Well, if you think traffic congestion in the Washington D.C. area is worse than in other cities, you're right.
Researchers at Texas A&M compiled their report on congestion by examining millions of pieces of data sent by sensors in America's highways and major roadways. And by several different measures, traffic congestion in the Washington D.C. area is worse than it is anywhere else in the United States.
Among the highlights in the report: on average, motorists here lose 67 hours a year because of slow traffic, costing the average regional commuter an extra $1,400 a year. Both figures are significantly ahead of the time and costs of the next slowest regions: Los Angeles, San Francisco and New York.
The data show freeway travel is particularly unreliable in the D.C. area, and we also produce more carbon dioxide emissions (per commuter) than any other American city.
Is there hope for our future? Maybe in Virginia, says the AAA's Lon Anderson.
"They're right now working on express lanes on I-95," explained Anderson. "I think when those connect to the Capital Beltway Express Lanes that they've already built from Tysons Corner over to Springfield, we might lose that number one status. I think there's that possibility."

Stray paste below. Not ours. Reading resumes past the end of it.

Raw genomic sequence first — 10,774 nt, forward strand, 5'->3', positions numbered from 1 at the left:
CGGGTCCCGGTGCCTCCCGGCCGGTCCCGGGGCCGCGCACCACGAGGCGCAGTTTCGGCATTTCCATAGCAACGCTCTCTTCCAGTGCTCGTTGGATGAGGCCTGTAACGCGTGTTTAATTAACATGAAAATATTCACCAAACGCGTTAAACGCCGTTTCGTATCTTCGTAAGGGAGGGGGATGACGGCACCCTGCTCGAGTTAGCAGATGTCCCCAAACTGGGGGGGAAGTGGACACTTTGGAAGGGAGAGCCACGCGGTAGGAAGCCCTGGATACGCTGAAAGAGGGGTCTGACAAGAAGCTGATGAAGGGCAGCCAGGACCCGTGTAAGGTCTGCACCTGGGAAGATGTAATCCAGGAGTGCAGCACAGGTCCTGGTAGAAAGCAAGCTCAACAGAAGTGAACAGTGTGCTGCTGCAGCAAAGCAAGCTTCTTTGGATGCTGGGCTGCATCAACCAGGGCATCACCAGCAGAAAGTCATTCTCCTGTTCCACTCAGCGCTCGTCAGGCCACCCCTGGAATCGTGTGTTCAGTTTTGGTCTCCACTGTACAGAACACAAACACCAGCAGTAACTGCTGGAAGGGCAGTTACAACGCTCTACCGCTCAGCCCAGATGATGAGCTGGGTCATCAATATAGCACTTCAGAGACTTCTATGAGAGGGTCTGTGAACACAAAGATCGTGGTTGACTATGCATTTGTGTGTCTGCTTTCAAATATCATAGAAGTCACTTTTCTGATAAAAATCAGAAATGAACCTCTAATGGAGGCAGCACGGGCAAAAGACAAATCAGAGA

Ron Kirby, who studies traffic at the Metropolitan Washington Council of Governments, is not particularly optimistic about cutting local congestion.
"A lot of the problem is outside the Beltway, where we have suburban employment and residential growth and relatively little investment in road capacity or transit, for that matter," he said. "So, we're not keeping up with the growth."
Ah, growth. The region is expected to grow, both in terms of jobs and population, in coming decades. And as the nation recovers from the extended economic slowdown, that may add more traffic to America's roadways, including thoroughfares around here.
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